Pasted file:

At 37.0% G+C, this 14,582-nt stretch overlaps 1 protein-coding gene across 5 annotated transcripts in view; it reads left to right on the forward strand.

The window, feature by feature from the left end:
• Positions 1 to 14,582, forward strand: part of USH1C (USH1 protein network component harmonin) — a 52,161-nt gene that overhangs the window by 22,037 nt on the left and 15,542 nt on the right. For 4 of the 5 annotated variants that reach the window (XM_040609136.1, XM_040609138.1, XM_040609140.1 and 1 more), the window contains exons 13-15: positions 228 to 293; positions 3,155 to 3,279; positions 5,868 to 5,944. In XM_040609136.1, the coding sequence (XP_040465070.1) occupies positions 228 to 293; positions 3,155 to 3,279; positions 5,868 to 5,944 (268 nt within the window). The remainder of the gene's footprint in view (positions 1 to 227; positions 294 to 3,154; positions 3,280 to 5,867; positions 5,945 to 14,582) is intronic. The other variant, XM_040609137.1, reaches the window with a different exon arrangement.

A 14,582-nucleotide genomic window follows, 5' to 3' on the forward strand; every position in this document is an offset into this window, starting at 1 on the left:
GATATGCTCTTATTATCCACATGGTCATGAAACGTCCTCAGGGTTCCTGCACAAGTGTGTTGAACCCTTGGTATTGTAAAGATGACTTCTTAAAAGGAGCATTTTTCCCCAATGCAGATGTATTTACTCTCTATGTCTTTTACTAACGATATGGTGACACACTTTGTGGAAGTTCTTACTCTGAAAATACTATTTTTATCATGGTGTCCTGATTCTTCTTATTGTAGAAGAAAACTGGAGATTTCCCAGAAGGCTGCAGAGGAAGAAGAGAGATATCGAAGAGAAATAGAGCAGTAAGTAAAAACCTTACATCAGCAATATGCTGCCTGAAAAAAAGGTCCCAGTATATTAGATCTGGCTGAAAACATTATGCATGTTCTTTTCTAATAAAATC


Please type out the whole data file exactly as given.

At 37.0% G+C, this 14,582-nt stretch overlaps 1 protein-coding gene across 5 annotated transcripts in view; it reads left to right on the forward strand.

The window, feature by feature from the left end:
• Positions 1 to 14,582, forward strand: part of USH1C (USH1 protein network component harmonin) — a 52,161-nt gene that overhangs the window by 22,037 nt on the left and 15,542 nt on the right. For 4 of the 5 annotated variants that reach the window (XM_040609136.1, XM_040609138.1, XM_040609140.1 and 1 more), the window contains exons 13-15: positions 228 to 293; positions 3,155 to 3,279; positions 5,868 to 5,944. In XM_040609136.1, the coding sequence (XP_040465070.1) occupies positions 228 to 293; positions 3,155 to 3,279; positions 5,868 to 5,944 (268 nt within the window). The remainder of the gene's footprint in view (positions 1 to 227; positions 294 to 3,154; positions 3,280 to 5,867; positions 5,945 to 14,582) is intronic. The other variant, XM_040609137.1, reaches the window with a different exon arrangement.

A 14,582-nucleotide genomic window follows, 5' to 3' on the forward strand; every position in this document is an offset into this window, starting at 1 on the left:
GATATGCTCTTATTATCCACATGGTCATGAAACGTCCTCAGGGTTCCTGCACAAGTGTGTTGAACCCTTGGTATTGTAAAGATGACTTCTTAAAAGGAGCATTTTTCCCCAATGCAGATGTATTTACTCTCTATGTCTTTTACTAACGATATGGTGACACACTTTGTGGAAGTTCTTACTCTGAAAATACTATTTTTATCATGGTGTCCTGATTCTTCTTATTGTAGAAGAAAACTGGAGATTTCCCAGAAGGCTGCAGAGGAAGAAGAGAGATATCGAAGAGAAATAGAGCAGTAAGTAAAAACCTTACATCAGCAATATGCTGCCTGAAAAAAAGGTCCCAGTATATTAGATCTGGCTGAAAACATTATGCATGTTCTTTTCTAATAAAATC